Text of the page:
This article originally appeared on BIPAC's blog. Written by BIPAC Political Analyst Jim Ellis.
Two new Alabama Senate polls change the Republican primary outlook. The Cygnal research company, a local Montgomery entity, released the results of its independent GOP primary poll for the upcoming August 15th special primary. The survey (7/20-21; 500 AL likely GOP primary voters) finds appointed Sen. Luther Strange now moving into first place with 30%, followed by former state Supreme Court Chief Justice Roy Moore with 26%, and US Rep. Mo Brooks (R-Huntsville) now trailing with 16 percent.
Mobile's Research Strategies, Inc. (7/24; 3,000 AL registered voters) also finds Sen. Strange leading former Judge Moore by a similar margin, 35-33%, with Rep. Brooks registering the same 16%. Mr. Brooks, however, is just now beginning his campaign advertising for the stretch run. A likely September 26th run-off will become necessary, and should feature two of the three aforementioned candidates.
Several polls have come forth in the last week to show that entertainer Robert Ritchie (Kid Rock) is competitive against Michigan Sen. Debbie Stabenow (D). Though the first Delphi Analytics poll that finds Ritchie leading Sen. Stabenow is largely discredited, two more reliable pollsters are also seeing a close race developing. The Trafalgar Group (7/25-27; 1,078 MI likely voters) sees Ritchie pulling ahead of Sen. Stabenow, 49-46%, when those saying they are "leaning" to one of the candidates are included.
Target-Insyght (released to the LA Times 7/31; 800 MI registered voters) doesn't quite see Ritchie leading, but posts Sen. Stabenow to a 50-42% lead, certainly suggesting that the fledging potential candidate could become viable.
Montana state Insurance Commissioner and Auditor Matt Rosendale (R) announced that he will challenge Sen. Jon Tester (D) next year, becoming the first Big Sky statewide official to enter the Senate race. Though Sen. Tester must be favored for re-election, the Republican Party leadership believes this will become a top tier challenge campaign.
Maryland US Representative John Delaney announced that he will not seek re-election and passes upon running for Governor in order to enter the 2020 presidential campaign. The Congressman is independently wealthy, reportedly controlling more than $100 million in assets, thus assuring that he will be able to fund a credible early effort. He plans to be immediately targeting Iowa, hoping to become familiar with the Hawkeye State electorate before the 2020 Democratic Caucuses are held.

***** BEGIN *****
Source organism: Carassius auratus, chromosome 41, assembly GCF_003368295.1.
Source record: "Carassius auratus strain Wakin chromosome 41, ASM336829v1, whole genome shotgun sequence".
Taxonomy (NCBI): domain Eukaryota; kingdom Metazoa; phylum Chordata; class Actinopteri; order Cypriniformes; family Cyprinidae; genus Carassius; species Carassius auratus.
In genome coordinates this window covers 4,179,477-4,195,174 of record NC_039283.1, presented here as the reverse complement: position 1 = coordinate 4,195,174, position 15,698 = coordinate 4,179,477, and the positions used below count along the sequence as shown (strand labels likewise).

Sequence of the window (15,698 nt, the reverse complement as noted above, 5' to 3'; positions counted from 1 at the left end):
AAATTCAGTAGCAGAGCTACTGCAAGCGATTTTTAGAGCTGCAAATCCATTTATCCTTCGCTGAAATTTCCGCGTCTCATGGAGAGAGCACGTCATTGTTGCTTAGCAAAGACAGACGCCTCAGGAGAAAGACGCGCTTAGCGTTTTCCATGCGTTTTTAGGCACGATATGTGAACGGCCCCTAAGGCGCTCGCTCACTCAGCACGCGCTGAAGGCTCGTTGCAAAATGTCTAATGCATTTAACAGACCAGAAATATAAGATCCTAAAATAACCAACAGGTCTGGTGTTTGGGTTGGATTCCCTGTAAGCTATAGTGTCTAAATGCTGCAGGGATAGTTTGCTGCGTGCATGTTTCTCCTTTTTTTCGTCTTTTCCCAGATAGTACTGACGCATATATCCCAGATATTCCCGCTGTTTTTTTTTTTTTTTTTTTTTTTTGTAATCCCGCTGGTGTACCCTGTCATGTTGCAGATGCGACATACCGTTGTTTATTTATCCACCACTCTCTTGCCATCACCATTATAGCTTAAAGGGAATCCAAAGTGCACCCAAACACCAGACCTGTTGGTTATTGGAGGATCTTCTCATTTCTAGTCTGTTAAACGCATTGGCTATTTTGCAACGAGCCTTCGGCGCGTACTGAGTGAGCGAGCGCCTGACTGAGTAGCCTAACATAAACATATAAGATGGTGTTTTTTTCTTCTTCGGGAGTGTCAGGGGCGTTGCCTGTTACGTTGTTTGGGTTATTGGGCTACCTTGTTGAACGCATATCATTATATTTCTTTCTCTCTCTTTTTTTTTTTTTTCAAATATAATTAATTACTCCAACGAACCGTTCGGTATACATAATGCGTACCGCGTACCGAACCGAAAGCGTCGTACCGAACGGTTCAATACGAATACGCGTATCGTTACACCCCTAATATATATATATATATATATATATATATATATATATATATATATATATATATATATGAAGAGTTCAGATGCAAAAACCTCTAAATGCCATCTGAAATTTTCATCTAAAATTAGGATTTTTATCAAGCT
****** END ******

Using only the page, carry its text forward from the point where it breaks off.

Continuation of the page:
Tennessee veteran US Rep. John J. "Jimmy" Duncan Jr. (R-Knoxville) announced that he will retire next year. Mr. Duncan was first elected in a 1988 special election held to succeed his late father, John J. Duncan Sr. (R), who held the seat for 23 years. Knox County Mayor Tim Burchett (R), who had already scheduled a political news conference for later this week, is now expected to become the first major contender for the open CD. The move means there will be at least 18 open House seats in the regular election, eleven Republican held. The GOP has held this particular region since 1866, so the chances of a Democratic conversion occurring here in 2018 are very slim.
President Trump appointing Kansas Gov. Sam Brownback (R) as US Ambassador-at-large for Religious Freedom means that Lt. Gov. Jeff Colyer (R) will ascend to the Governor's position upon the former's confirmation. Though Mr. Colyer has not yet announced his gubernatorial campaign, it has been a foregone conclusion that he will enter the race. Now, he will do so as the sitting incumbent. Secretary of State Kris Kobach, the Vice Chairman of the Presidential Advisory Commission on Election Integrity and an announced gubernatorial candidate, says Mr. Colyer becoming Governor will not greatly change the Republican primary.
The Tarrance Group, polling for the American Freedom Builders conservative organization (7/24-26; 800 OH likely Republican primary voters) tested the political all-star Ohio Republican gubernatorial primary, making this the first public poll of this particular budding statewide nomination battle. According to the results, Attorney General and former US Senator Mike DeWine claims first place with 42% preference. Secretary of State Jon Husted commands 18% support, while Lt. Gov. Mary Taylor follows at 11%, and US Rep. Jim Renacci (R-Wadsworth) registers 5 percent support.
Democrats are expecting Consumer Federal Protection Bureau director Richard Cordray, Ohio's former Attorney General, to return and run for Governor. Already in the Democratic field are former US Rep. Betty Sutton (D-Copley), state Senator and ex-Minority Leader Joe Schiavoni, Dayton Mayor Nan Whaley, and former state Rep. Connie Pillich. Gov. John Kasich (R) is ineligible to seek a third term.